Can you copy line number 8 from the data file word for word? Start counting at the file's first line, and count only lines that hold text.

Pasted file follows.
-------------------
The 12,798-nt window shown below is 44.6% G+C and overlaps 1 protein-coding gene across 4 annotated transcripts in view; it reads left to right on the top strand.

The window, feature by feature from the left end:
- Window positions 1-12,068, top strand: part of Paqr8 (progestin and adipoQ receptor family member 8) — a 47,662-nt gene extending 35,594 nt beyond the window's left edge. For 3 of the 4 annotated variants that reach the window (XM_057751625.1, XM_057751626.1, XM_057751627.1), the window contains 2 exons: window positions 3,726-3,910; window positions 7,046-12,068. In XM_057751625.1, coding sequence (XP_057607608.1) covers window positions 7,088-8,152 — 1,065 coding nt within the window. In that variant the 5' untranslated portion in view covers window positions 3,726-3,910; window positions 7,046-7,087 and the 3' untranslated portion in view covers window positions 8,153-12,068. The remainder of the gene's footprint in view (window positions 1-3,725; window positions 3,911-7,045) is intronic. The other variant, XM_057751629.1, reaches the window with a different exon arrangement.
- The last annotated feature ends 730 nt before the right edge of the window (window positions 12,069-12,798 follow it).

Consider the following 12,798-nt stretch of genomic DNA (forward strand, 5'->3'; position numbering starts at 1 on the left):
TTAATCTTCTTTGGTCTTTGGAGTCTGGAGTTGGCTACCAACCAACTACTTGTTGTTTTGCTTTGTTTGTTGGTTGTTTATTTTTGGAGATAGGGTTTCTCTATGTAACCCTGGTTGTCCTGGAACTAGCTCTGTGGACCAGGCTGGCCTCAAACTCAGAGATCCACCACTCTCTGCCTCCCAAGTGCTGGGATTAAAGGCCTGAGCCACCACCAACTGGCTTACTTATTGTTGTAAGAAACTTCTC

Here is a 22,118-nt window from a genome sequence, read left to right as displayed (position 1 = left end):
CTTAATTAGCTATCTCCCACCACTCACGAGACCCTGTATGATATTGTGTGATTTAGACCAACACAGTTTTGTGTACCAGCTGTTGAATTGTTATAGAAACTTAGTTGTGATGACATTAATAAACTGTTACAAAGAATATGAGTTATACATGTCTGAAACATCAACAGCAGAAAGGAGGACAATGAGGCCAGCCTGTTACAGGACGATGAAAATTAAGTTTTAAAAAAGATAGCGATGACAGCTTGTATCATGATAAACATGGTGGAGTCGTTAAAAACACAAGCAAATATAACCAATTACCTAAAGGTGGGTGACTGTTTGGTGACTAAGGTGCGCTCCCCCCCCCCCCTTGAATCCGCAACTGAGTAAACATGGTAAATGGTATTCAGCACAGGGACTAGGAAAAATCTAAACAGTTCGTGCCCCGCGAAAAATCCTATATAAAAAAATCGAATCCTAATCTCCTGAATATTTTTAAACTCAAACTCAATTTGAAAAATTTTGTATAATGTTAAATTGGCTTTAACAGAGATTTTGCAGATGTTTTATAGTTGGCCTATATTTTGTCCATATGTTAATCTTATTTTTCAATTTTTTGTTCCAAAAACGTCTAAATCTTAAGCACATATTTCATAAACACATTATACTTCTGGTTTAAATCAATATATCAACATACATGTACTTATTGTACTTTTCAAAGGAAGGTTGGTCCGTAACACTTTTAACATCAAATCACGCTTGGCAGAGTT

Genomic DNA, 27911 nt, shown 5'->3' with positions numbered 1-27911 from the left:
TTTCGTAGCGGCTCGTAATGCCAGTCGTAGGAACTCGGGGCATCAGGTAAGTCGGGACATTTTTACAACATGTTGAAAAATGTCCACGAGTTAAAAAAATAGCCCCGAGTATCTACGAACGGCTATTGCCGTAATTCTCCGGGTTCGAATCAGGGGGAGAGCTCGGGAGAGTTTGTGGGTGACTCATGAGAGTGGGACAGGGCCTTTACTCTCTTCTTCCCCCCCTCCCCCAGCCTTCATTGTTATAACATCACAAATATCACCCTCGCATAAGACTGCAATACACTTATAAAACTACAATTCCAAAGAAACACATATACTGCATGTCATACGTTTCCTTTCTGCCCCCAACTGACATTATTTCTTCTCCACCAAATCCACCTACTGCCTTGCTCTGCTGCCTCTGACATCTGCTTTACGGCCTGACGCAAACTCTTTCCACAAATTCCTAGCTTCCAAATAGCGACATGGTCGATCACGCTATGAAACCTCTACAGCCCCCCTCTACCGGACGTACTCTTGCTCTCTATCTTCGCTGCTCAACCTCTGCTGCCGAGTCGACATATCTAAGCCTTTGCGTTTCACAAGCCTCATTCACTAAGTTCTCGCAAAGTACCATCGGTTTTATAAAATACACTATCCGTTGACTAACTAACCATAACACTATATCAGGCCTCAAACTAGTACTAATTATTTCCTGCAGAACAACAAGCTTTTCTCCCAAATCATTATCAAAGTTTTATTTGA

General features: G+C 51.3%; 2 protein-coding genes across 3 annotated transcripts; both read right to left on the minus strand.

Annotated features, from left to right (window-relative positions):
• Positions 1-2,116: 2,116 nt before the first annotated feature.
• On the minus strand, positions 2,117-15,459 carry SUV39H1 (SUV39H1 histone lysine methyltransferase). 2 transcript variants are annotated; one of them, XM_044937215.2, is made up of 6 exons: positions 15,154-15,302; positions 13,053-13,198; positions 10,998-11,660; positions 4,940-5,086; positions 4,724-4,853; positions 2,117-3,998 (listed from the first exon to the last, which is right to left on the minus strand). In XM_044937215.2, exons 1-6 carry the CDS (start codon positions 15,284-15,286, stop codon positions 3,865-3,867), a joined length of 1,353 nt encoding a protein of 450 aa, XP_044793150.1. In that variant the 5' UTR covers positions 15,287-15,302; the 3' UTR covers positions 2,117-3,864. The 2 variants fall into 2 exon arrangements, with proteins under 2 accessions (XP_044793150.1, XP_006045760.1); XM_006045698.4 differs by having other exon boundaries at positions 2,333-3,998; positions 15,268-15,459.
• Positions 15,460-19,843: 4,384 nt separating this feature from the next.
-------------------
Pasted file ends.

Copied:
CTTAATTAGCTATCTCCCACCACTCACGAGACCCTGTATGATATTGTGTGATTTAGACCAACACAGTTTTGTGTACCAGCTGTTGAATTGTTATAGAAACTTAGTTGTGATGACATTAATAAACTGTTACAAAGAATATGAGTTATACATGTCTGAAACATCAACAGCAGAAAGGAGGACAATGAGGCCAGCCTGTTACAGGACGATGAAAATTAAGTTTTAAAAAAGATAGCGATGACAGCTTGTATCATGATAAACATGGTGGAGTCGTTAAAAACACAAGCAAATATAACCAATTACCTAAAGGTGGGTGACTGTTTGGTGACTAAGGTGCGCTCCCCCCCCCCCCTTGAATCCGCAACTGAGTAAACATGGTAAATGGTATTCAGCACAGGGACTAGGAAAAATCTAAACAGTTCGTGCCCCGCGAAAAATCCTATATAAAAAAATCGAATCCTAATCTCCTGAATATTTTTAAACTCAAACTCAATTTGAAAAATTTTGTATAATGTTAAATTGGCTTTAACAGAGATTTTGCAGATGTTTTATAGTTGGCCTATATTTTGTCCATATGTTAATCTTATTTTTCAATTTTTTGTTCCAAAAACGTCTAAATCTTAAGCACATATTTCATAAACACATTATACTTCTGGTTTAAATCAATATATCAACATACATGTACTTATTGTACTTTTCAAAGGAAGGTTGGTCCGTAACACTTTTAACATCAAATCACGCTTGGCAGAGTT